Friday, 30 October 2009

happy Friday!

It's nearly the weekend again! I'm not sure if I'm looking forward to it or not - it all depends on whether someone gives me work to do or not... I'm not anticipating a completely carefree two days :-( Hopefully I will be able to get my shop up and running, fire some of the ceramic pieces I've been decorating, go shopping with the husband in London. He is in need of sartorial upgrading - he's one of those sporadic shoppers who won't buy anything for a year and then goes out one day and spends two hundred pounds in one pop. If I do that I come out in hives and need to lie down for a bit - a little at a time is my method. That way you realise much more slowly how much of your income you spend on clothes and junk and it hurts a little less (but is probably more insidiously damaging).

I've spotted a few things I'd like to see at next week's auction at Willingham. I shall write about it next week. One of the pieces is a landscape watercolour by one of my illustration idols, Arthur Rackham. OK, it looks like something he smeared onto paper whilst at the beach on holiday, but it's still by him! Here's one of his images (from Wikipedia):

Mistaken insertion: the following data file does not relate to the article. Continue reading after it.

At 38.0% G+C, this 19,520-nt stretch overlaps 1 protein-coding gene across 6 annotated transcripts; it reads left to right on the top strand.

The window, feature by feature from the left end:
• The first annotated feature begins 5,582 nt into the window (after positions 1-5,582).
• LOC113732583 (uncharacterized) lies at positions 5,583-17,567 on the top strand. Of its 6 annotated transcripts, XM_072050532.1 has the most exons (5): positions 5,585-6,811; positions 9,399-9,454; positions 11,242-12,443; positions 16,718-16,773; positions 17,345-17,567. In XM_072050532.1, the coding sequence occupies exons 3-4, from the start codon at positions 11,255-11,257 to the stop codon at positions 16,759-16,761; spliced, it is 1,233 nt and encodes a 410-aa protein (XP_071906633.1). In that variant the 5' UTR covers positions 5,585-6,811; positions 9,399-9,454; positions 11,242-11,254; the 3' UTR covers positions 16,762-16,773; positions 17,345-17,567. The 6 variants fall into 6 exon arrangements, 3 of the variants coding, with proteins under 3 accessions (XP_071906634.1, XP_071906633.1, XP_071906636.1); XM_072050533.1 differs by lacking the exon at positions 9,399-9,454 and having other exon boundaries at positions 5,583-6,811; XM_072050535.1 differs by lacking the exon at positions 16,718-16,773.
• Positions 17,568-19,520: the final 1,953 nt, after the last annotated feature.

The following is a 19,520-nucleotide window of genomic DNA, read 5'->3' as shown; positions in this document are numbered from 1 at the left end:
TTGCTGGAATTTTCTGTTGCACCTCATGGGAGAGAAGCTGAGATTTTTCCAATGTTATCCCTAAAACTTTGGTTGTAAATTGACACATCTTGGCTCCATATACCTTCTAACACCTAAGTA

He was one of the most famous and best-loved of the illustrators that were a part of the late 19th/early 20th century golden era of illustrated children's books. His strength was certainly his line work - he was essentially a drawer rather than a painter. His illustrations were well coloured-in (I'm not being derogatory, though!), masterful drawings. He was not that bothered about colour, but the drabness of his work is part of its appeal to me. It creates a real moodiness and gloomy atmosphere that perfectly suited a lot of the material he illustrated.

On the other hand Edmund Dulac was an absolute master of colour and pattern. He balanced the drab with the most exquisite, jewel-like colour washes, and was wonderfully skilled as a painter. His sense of lighting and composition was gorgeous. We were privileged enough a few years ago to see some of his work in the flesh alongside some Rackham, Kay Nielsen and other contemporaries at Dulwich Picture Gallery. These images don't do the originals justice. For more images, look here.

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